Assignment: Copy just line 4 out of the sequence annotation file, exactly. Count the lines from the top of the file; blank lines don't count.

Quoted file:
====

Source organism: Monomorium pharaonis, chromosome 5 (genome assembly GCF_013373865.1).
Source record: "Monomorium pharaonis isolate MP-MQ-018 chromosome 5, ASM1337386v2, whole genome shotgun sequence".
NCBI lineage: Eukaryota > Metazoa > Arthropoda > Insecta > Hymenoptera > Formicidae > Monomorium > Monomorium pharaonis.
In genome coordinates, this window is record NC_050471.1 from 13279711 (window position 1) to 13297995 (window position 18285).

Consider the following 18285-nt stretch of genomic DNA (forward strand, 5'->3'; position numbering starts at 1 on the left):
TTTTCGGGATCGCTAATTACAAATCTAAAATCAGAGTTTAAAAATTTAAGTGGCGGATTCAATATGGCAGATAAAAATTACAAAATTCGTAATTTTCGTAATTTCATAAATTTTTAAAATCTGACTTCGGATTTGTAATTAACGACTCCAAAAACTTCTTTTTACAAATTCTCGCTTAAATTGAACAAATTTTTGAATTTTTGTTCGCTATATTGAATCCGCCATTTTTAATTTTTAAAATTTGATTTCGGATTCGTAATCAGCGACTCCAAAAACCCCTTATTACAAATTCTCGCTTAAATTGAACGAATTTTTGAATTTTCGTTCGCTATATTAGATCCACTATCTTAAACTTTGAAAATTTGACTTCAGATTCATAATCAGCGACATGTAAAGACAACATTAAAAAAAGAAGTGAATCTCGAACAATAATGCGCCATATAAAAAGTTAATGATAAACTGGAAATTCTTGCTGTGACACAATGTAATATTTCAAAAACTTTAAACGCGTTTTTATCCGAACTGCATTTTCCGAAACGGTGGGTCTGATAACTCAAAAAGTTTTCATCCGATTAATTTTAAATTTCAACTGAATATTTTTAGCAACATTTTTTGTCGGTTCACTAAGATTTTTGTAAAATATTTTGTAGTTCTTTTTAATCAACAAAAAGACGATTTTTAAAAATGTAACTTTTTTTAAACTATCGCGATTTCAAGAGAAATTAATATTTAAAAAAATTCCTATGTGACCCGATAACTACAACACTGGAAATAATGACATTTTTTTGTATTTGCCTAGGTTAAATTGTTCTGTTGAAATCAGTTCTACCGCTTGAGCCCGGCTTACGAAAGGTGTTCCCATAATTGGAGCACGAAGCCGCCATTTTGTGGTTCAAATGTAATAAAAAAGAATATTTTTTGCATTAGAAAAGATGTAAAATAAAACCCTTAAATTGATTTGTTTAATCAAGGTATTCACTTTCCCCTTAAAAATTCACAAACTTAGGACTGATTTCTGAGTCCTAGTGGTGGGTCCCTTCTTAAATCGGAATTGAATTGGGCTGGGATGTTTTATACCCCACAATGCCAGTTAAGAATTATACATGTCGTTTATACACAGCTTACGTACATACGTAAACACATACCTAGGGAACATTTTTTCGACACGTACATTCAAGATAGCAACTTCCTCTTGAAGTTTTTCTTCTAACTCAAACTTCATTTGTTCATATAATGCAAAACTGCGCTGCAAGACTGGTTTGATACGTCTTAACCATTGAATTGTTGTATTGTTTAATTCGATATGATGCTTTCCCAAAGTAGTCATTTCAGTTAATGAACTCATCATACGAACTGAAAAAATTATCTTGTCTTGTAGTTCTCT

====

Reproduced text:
In genome coordinates, this window is record NC_050471.1 from 13279711 (window position 1) to 13297995 (window position 18285).